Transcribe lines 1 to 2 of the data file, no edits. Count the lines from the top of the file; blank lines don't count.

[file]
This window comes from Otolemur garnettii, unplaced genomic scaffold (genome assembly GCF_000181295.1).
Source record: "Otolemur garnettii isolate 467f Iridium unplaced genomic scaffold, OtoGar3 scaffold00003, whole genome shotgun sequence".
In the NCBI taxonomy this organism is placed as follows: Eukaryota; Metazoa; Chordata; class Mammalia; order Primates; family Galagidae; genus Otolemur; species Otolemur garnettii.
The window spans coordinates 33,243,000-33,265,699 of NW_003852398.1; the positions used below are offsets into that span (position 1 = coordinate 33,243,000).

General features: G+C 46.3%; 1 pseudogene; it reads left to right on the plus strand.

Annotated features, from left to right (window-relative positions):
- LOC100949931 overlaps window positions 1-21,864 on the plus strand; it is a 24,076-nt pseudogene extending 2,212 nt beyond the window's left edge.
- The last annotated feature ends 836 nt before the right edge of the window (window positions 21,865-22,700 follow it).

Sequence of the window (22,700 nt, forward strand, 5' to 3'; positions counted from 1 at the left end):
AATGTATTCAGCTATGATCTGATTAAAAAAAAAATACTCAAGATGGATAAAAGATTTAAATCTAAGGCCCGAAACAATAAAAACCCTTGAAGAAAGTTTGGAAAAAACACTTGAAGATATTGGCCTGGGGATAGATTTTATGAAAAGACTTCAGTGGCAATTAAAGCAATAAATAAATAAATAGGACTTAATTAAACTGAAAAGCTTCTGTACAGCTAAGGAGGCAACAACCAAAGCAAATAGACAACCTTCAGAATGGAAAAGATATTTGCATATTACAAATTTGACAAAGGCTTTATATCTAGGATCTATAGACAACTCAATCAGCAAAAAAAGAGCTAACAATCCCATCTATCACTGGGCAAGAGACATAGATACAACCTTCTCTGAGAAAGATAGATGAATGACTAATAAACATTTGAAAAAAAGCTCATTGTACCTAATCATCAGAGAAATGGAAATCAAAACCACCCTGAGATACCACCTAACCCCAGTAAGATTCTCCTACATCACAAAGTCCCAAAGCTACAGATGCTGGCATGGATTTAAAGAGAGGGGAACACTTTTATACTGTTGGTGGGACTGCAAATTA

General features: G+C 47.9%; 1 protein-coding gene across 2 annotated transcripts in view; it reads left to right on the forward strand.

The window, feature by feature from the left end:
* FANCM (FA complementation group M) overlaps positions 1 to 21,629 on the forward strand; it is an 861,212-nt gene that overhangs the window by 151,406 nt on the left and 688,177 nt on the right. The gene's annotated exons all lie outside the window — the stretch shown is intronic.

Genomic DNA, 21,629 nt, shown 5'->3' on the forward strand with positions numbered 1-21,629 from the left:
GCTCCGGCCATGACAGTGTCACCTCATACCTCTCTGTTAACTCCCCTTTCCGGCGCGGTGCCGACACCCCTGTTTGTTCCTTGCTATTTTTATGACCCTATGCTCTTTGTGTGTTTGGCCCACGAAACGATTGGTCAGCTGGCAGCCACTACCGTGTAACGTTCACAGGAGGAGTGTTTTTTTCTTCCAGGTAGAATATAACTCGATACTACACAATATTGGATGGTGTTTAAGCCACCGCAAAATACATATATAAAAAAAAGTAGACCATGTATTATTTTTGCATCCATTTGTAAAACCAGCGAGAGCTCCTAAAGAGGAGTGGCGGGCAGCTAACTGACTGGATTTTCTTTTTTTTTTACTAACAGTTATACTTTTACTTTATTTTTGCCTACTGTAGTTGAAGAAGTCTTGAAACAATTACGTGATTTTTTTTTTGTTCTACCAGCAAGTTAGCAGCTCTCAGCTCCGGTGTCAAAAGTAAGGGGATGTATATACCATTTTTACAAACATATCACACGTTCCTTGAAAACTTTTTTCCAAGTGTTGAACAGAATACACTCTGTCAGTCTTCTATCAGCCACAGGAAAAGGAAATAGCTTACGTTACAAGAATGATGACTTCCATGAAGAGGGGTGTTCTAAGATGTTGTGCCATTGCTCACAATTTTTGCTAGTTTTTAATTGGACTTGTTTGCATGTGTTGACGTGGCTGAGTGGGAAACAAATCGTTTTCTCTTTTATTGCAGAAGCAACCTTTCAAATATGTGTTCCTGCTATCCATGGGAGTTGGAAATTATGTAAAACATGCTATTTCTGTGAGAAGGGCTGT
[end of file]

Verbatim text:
This window comes from Otolemur garnettii, unplaced genomic scaffold (genome assembly GCF_000181295.1).
Source record: "Otolemur garnettii isolate 467f Iridium unplaced genomic scaffold, OtoGar3 scaffold00003, whole genome shotgun sequence".